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PostPosted: Mon Sep 26, 2011 3:18 pm 
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Hi. I stumbled upon this document when looking for a comparison between these compiling/toolchain infrastructures with regards to ARM targets.

http://llvm.org/devmtg/2011-09-16/EuroL ... lusARM.pdf

Sven


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PostPosted: Tue Sep 27, 2011 9:01 am 
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Hi. I stumbled upon this document when looking for a comparison between these compiling/toolchain infrastructures with regards to ARM targets.

http://llvm.org/devmtg/2011-09-16/EuroL ... lusARM.pdf

Sven
Interesting. Nowhere did it say any effort was going on to allow LLVM/clang to be used to compile the Linux kernel though...

I wonder what version they're talking about and when it'll be released, because the one on llvm.org is completely unusable for ARM in any sense.

One day I'd love to be able to build a Linux distro with a fully working ARMv7 LLVM compiler.. it's looking a few years away still though.

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Matt Sealey


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PostPosted: Tue Sep 27, 2011 4:23 pm 
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Interesting. Nowhere did it say any effort was going on to allow LLVM/clang to be used to compile the Linux kernel though...
according to http://en.wikipedia.org/wiki/Clang this happened in October 2010
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I wonder what version they're talking about and when it'll be released, because the one on llvm.org is completely unusable for ARM in any sense.
3.0 is referenced which is scheduled to be released mid-November
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One day I'd love to be able to build a Linux distro with a fully working ARMv7 LLVM compiler.. it's looking a few years away still though.

I think it closer than that, but this isn't based on experience with the product.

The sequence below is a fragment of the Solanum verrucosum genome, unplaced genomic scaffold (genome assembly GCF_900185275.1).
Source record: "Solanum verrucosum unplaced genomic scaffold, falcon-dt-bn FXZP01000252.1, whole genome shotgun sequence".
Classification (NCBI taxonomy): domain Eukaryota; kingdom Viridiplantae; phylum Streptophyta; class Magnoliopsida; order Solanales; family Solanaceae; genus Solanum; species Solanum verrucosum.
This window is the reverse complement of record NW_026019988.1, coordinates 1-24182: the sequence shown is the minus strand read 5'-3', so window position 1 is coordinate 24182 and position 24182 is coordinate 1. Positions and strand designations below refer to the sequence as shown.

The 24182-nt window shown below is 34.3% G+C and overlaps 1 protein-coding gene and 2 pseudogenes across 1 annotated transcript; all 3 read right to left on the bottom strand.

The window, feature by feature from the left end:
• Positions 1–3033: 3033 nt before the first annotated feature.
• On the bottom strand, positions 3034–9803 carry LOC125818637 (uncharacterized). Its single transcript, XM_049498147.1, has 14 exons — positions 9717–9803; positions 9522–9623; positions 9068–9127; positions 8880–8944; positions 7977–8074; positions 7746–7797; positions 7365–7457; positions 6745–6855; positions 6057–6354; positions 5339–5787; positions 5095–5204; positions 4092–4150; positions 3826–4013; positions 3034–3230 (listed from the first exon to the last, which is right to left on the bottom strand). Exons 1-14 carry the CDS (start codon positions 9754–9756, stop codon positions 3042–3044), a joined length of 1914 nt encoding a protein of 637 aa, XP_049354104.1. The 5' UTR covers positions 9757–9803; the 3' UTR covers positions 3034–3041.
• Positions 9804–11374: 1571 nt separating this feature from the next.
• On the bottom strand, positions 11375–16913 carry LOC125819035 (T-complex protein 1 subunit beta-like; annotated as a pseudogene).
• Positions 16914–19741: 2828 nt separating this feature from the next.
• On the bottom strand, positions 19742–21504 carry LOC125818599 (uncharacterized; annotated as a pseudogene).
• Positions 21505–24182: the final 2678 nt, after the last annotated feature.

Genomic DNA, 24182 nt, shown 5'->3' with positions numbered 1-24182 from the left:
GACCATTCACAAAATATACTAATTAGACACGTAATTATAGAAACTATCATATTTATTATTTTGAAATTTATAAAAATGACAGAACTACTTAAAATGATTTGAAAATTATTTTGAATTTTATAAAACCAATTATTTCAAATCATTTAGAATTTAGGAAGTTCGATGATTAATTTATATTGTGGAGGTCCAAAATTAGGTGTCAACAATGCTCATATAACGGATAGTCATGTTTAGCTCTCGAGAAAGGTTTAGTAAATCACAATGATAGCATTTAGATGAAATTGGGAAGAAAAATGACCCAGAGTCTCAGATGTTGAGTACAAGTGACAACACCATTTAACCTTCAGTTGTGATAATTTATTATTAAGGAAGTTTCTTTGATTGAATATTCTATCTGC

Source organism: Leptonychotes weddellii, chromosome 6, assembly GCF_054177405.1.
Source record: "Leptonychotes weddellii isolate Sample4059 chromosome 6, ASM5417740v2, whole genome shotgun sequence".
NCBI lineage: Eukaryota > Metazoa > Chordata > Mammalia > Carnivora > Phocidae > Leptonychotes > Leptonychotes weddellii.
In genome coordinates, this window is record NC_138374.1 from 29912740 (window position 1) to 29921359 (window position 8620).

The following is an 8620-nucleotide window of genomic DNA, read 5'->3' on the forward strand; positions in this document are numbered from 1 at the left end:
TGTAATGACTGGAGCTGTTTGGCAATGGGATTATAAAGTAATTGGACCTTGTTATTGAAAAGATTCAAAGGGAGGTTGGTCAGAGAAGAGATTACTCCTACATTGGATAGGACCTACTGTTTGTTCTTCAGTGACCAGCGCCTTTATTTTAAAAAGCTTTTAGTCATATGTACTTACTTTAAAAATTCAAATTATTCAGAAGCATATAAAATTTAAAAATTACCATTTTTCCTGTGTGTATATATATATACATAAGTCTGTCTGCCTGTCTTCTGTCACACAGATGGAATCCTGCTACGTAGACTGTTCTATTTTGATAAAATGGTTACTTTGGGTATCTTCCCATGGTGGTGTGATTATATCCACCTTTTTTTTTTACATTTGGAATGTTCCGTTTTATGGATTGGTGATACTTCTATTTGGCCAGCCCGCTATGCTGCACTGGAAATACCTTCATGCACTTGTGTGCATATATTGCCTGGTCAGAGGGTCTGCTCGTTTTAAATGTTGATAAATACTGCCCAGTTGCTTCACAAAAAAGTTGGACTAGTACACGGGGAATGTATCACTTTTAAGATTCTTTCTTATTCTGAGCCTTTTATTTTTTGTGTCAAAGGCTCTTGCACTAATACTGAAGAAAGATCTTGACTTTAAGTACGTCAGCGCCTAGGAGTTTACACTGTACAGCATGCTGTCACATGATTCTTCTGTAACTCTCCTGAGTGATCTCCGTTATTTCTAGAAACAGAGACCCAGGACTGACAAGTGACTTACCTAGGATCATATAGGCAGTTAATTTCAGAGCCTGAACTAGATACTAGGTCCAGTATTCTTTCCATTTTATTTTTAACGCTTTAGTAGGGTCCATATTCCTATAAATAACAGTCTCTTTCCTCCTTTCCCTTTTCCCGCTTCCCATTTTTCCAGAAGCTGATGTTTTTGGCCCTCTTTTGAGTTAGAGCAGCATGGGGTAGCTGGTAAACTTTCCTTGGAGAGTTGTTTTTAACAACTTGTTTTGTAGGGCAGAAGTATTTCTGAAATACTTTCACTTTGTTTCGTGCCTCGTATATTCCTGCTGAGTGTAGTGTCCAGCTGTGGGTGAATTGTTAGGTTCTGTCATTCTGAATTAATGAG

Sven


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PostPosted: Thu Sep 29, 2011 8:18 am 
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Interesting. Nowhere did it say any effort was going on to allow LLVM/clang to be used to compile the Linux kernel though...
according to http://en.wikipedia.org/wiki/Clang this happened in October 2010
Yeah, an x86 kernel, and there are still some big issues (read the ^22 article and the mail, early boot code is hosed, and several driver sets don't).

Compiling a kernel with minimal features, no crypto or checksumming in drivers, no netfilters or ip routing (therefore no firewalls or bridging) isn't really on my roadmap. And for ARM: it doesn't work, it doesn't even compile (let alone allowing the test for any broken code).

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Matt Sealey


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PostPosted: Fri Oct 07, 2011 12:04 am 
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One day I'd love to be able to build a Linux distro with a fully working ARMv7 LLVM compiler.. it's looking a few years away still though.
Maybe for ARMv14. :)

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--

Science, n. Investigation of natural phenomena.
Engineering, n. Domestication of natural phenomena.
Technology, n. Domesticated natural phenomena.

--

\"It is essential for automatic computation that, instead of containing every single instruction necessary to carry out the program, the coded program include methods for generating instructions which are needed to carry out the program. ... One measure of the extent to which an automatic digital computer is used effectively is given by the ratio of the number of instructions formed in the machine to that of the instructions inserted into the machine initially.\" Mathematical Machines Volume I Digital Computers ©1961 Francis J. Murray

If so, then why is this ratio zero on most modern computer software?


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PostPosted: Sun Oct 09, 2011 2:20 pm